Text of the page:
A-Rod, Dallas Braden and baseball etiquette

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Alex Rodriguez mound incident.jpgWe talked about this one a bit already, but let’s go deeper.  Here’s Dallas Braden after l’affaire A-Rod-walky-over-the-moundy:

“The long and short of it is it’s pretty much baseball etiquette. He
should probably take a note from his captain over there, because you don’t run across
the pitcher’s mound in between an inning or during the game. I was just
dumbfounded that he would let that slip his mind.”

And here was A-Rod’s response (see full video of his comments here):

“He just told me to get off his mound. I was a little
surprised. I’ve never quite heard that, especially from a guy that has a
handful of wins in his career. I’ve never even heard of that in my
career and I still don’t know. I thought it was pretty funny, actually.”

I wrote this morning that I had never heard of that particular unwritten rule. Since then, however, I’ve done a bit of Googling and read some stuff some other people have written and I think it’s safe to say that it’s at least a minor unwritten rule. It’s not up there with “don’t steal second when you have a 10-run lead” or “don’t go one-flap-down on your home run trot unless you’re Jeffrey Leonard,” but it exists. It may be a dumb rule — as so many of the unwritten rules are — but it’s a rule and ballplayers seem to care about such things.

Which causes A-Rod’s comments to ring hollow. That guy has been around baseball his whole life, so I’m assuming he’s heard of it.  He may or may not have walked across the mound with the intention of getting under Dallas Braden’s skin — maybe it was just a brain lock — but his response was truly intended to.

The “handful of wins” line was particularly egregious. As a person who occasionally gets ripped because he doesn’t have the background and experience many others do in this business, it hits a little close to home. I hate it when guys make irrelevant appeals to authority like that. I’m guessing everyone on the Athletics team, all of whom are younger than Rodriguez, hate it too.  It’s probably going to get A-Rod a ball in the back the next time these teams face each other. Which will set off a whole other set of unwritten rule compliance and analysis, but let’s cross that bridge when we come to it.

As for Braden, I like his pluck.  The “get off my mound” is a bit too Gunnery Sgt. Hartman for me, but good for him for not backing down from what he perceived to be a challenge to his authority and dignity and all of that stuff. Get off my obstacle, Pvt. Rodriguez.

Of course if he gets lit up for seven runs in three innings the next time he faces the Yankees, he will have lost this match in the third set. Fair? I dunno, but that’s just how it works when you starting playing these macho, territorial games.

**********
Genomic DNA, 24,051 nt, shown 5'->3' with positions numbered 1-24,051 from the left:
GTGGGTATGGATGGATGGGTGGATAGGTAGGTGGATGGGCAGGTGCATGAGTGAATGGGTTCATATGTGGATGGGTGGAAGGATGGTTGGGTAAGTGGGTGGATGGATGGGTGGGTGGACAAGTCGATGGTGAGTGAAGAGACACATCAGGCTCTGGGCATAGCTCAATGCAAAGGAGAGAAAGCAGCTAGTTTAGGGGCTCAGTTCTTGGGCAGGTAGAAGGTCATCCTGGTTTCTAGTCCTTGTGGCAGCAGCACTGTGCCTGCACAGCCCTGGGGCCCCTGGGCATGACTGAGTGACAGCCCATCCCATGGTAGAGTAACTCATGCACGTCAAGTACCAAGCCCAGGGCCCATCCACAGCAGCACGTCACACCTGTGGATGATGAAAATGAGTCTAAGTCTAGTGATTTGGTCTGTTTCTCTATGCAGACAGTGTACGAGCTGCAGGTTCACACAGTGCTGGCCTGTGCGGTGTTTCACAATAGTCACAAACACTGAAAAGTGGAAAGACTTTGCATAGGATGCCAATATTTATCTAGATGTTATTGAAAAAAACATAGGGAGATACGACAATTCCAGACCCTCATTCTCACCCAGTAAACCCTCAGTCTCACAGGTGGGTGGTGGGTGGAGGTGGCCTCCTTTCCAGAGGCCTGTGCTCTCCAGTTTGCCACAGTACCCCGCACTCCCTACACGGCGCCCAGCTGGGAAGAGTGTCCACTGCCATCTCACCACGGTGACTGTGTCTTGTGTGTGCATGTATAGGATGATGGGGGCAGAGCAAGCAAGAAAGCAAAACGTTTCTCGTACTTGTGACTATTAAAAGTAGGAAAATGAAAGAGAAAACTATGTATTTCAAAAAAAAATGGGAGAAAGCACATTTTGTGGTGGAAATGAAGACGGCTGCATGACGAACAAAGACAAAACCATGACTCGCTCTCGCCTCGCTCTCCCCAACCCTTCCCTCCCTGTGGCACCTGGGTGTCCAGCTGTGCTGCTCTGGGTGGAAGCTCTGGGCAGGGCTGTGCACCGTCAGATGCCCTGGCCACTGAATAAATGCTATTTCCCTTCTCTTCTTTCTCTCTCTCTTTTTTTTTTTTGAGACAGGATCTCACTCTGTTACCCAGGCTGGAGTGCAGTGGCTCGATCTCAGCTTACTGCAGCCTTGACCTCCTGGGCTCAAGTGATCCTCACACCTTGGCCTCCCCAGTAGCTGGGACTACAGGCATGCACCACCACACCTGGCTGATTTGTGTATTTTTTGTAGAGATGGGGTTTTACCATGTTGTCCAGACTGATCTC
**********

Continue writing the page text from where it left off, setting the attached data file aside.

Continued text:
UPDATE: Speaking of territorial games, Flip Flop Fly Ballin’ has mapped out this whole issue in terms that I think all of us can understand.

Report: Brewers sign Yovani Gallardo to a major league deal

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Free agent right-hander Yovani Gallardo is headed back to the Brewers on a major league deal, The Athletic’s Ken Rosenthal reports. No other terms have been reported yet, as the agreement is still pending a physical.

Gallardo, 31, completed a one-year run with the Mariners before getting his $13 million option declined by the team last month. He provided little value during his time in Seattle, pitching to a 5-10 record in 22 starts and putting up a 5.72 ERA, 4.1 BB/9 and 6.5 SO/9 in 130 2/3 innings as both a starter and reliever.

Still, assuming the veteran righty is on the cusp of a comeback, he may as well try for it with his original club. Gallardo last appeared for the Brewers from 2007 to 2014, racking up a cumulative 20.8 fWAR and peaking during the 2010 season, when he earned his first All-Star nomination and Silver Slugger award. This will be his ninth career season with the club.

Even with Gallardo aboard, the Brewers are expected to continue deepening their pitching stores for 2018. With team ace Jimmy Nelson still recovering from shoulder surgery, the club will enter the season with a projected rotation of Gallardo, Zach Davies, Chase Anderson and Junior Guerra, the latter of whom pitched just 70 1/3 innings in 2017 following a right calf strain and shin contusion. Another big name pitcher could help cement Milwaukee’s rotation and keep them competitive for another year, though they don’t appear to have made any concrete moves in that direction so far.